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NATO’s Quest for Tech Excellence: How The €1 Billion Fund Can Propel Deep Tech Advancements

NATO’s Innovation Fund will operate like a classic VC and will make direct investments in deep tech startups from 23 participating members.
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Launched last year at the Alliance’s summit in Madrid, NATO’s Innovation Fund will operate like a classic VC and will make direct investments into startups located in the 23 participating Allied nations, as well as indirect investments into deep tech funds with a trans-Atlantic impact.

 • The 1 billion euros worth Innovation Fund will also consider options to invest in Ukraine, as the country has developed a number of emerging deep tech startups during the war.

 • Participating countries such as Bulgaria can use the funds to modernize its military processes and more.

Ukrainian deep tech startup Mantis Analytics develops an AI-driven information field monitoring platform that can detect, defend, and counteract against information warfare.

Set up right after Russia’s full-scale invasion, the startup is one of the local companies that aim to increase the efficiency of information warfare with the help of technologies ML, NLP, and Big Data.

Over the past year and a half, the war in Ukraine has also seen the deployment of Startlink satellites, drones, artillery and missile systems, electronic warfare, AI, as well as data integration and Big Data analytics on the battlefield.

Now, the further development of similar technologies is going to be in the focus of the NATO Innovation Fund (NIF), worth billion euros.

The fund consists of 23 of its member states: Belgium, Bulgaria, Czechia, Denmark, Estonia, Finland, Germany, Greece, Hungary, Iceland, Italy, Latvia, Lithuania, Luxembourg, the Netherlands, Norway, Poland, Portugal, Romania, Slovakia, Spain, Turkey, and the UK – with the impending addition of Sweden as well, after the country formally completes its accession process.

According to NIF, the participating allies will invest capital by way of their sovereign wealth funds or government ministries.

As a part of its Capacity Building objective, NIF will also look to pay attention to each individual country and region to ensure geographic diversity – and it will also consider investing in startups originating from Ukraine, a NIF spokesperson told The Recursive.

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The emergence of deep tech startups after the war in Ukraine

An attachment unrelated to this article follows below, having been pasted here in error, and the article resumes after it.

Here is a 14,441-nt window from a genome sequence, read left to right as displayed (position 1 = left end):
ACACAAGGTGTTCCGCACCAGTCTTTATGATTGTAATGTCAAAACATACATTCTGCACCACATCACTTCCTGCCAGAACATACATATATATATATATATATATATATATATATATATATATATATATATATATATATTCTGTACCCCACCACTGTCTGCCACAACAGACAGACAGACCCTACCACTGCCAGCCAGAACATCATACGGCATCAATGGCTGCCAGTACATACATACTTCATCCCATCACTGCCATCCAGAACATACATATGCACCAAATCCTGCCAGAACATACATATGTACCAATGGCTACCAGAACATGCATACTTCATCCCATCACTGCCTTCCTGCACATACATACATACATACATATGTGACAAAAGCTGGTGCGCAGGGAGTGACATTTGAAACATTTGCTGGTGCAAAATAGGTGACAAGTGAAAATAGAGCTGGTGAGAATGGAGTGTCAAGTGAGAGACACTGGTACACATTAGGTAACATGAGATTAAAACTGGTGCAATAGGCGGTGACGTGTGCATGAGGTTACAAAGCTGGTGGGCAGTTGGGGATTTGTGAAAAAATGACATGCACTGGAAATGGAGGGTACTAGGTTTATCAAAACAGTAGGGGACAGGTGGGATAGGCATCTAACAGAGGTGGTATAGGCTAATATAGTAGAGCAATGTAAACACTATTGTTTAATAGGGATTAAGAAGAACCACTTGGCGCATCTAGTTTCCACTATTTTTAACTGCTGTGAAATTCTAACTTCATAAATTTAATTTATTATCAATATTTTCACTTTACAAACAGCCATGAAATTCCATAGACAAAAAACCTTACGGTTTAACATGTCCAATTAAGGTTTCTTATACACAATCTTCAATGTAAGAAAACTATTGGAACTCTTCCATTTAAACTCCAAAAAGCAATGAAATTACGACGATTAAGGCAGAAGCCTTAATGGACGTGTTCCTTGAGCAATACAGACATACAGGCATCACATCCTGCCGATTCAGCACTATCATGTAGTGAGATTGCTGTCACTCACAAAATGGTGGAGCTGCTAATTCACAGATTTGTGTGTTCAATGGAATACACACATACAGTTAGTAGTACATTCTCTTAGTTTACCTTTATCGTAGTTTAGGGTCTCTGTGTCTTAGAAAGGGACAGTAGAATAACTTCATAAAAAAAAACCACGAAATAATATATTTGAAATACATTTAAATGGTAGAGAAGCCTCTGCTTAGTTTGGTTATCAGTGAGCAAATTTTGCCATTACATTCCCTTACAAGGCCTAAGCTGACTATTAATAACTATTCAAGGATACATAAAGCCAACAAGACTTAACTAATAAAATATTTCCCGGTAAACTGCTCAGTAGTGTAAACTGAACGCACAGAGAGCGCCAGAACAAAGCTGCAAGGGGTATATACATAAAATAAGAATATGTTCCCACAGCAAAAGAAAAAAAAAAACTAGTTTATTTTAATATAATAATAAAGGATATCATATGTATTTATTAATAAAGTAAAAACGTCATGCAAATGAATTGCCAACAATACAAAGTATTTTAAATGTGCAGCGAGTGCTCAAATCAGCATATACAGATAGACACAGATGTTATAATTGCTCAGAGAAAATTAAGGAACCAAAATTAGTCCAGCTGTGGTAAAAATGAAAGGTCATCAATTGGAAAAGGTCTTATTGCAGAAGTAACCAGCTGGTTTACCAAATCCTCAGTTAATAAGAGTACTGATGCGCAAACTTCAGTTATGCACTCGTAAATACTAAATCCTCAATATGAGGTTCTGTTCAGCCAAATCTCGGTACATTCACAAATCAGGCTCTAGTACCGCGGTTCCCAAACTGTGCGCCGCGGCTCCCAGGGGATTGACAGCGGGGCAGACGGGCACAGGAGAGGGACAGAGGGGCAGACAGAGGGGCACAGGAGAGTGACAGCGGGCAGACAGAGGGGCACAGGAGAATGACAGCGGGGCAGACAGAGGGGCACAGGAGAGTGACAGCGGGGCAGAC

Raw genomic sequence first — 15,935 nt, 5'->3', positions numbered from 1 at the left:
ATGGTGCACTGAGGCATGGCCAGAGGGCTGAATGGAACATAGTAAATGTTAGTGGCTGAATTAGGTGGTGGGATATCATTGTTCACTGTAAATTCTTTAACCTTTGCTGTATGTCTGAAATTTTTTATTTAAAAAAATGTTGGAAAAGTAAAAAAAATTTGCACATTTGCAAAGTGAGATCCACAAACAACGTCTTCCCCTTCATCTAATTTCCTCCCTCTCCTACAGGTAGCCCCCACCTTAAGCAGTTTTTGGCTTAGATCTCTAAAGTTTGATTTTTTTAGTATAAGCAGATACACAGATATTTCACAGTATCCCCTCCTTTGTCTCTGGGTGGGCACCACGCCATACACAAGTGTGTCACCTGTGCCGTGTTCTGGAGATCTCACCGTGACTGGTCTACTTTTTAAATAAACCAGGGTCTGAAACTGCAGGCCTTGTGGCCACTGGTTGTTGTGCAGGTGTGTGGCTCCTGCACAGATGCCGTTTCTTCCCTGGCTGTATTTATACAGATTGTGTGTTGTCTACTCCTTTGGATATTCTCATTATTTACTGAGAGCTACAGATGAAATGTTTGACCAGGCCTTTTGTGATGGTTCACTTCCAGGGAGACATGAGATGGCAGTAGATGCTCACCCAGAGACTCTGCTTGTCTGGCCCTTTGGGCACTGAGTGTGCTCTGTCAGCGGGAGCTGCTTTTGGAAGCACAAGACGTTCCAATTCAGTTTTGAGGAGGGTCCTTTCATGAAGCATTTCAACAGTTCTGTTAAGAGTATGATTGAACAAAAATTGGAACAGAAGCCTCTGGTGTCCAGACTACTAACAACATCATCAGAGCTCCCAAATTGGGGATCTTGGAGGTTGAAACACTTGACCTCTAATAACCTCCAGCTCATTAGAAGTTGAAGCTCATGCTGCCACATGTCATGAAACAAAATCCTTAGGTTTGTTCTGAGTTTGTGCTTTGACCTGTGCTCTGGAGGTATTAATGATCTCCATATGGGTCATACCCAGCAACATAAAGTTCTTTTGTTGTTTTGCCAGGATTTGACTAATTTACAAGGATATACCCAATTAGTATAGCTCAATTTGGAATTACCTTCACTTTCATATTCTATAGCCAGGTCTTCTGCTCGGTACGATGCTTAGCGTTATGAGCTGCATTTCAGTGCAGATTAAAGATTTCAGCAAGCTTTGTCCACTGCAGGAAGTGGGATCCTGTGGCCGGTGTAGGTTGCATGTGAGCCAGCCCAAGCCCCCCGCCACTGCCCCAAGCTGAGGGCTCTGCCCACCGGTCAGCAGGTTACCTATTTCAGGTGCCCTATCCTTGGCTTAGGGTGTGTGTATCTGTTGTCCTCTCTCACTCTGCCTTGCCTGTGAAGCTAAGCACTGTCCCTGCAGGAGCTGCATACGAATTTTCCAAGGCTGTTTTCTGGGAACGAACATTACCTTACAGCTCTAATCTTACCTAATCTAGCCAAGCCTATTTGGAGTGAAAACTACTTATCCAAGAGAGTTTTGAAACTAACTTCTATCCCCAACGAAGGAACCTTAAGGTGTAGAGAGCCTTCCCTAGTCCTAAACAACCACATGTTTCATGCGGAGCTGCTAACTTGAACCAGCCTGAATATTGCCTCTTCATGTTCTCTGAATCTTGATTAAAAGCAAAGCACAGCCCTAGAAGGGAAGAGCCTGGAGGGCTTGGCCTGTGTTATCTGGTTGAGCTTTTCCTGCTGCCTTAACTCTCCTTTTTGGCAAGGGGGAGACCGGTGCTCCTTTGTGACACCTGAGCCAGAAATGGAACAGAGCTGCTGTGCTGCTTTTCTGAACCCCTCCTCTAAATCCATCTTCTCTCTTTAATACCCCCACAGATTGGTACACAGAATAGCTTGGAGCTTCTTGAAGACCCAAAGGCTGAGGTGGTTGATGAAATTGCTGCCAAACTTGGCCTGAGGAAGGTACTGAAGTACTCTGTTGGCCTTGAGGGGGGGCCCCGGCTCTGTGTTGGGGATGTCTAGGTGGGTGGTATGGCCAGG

For the CEO of Mantis Analytics Maksym Tereshchenko, the main advantage that a country like Ukraine can have in attracting investments from NIF is that a lot of similar deep tech technologies and solutions are tested in Ukrainian battlefields right now.

“Many technologies are put to the test in real battle conditions before they move into industrial development, and transition to the corporate sector. Another advantage for Ukrainian companies is the quicker access to NATO countries’ markets and partnerships. It used to be a challenging process, but now it is becoming swifter, and NATO Innovation Fund can be the next step,” Tereshchenko tells The Recursive.

Since the beginning of the war in February 2022, Ukraine and the rest of the region have also seen an increased number of deep tech startups – which can be further amplified with the help of NIF, Ukrainian entrepreneurs argue.

“As Ukraine has a booming deep tech sector, particularly in relation to defence, this could be a very effective vehicle for many startups in the area. Given the complexity of attracting private capital to the country at war, funds like NIF could have much higher risk tolerance and incentive to interact with local startups,” Ukrainian entrepreneur and CTO of deep tech startup Haiqu, Mykola Maksymenko, tells The Recursive.

As Ukraine finds itself situated at the core of information resistance, supporting different deep tech solutions can also provide a basis for having a better global security in the long run.

“We are actively engaged in testing and refining new technologies that could prove advantageous in other regions as well. Therefore, NATO’s collaboration with Ukrainian startups holds mutual benefits. It is not about Ukraine or any other individual country in this matter, it is about global security,” Tereshchenko adds.

For investors like Pawel Bochniarz, one of founders of Polish deep tech VC Radix Ventures, while Ukraine has sadly become a testing ground for many new technologies, it did reveal the importance of having a tech advantage during a war.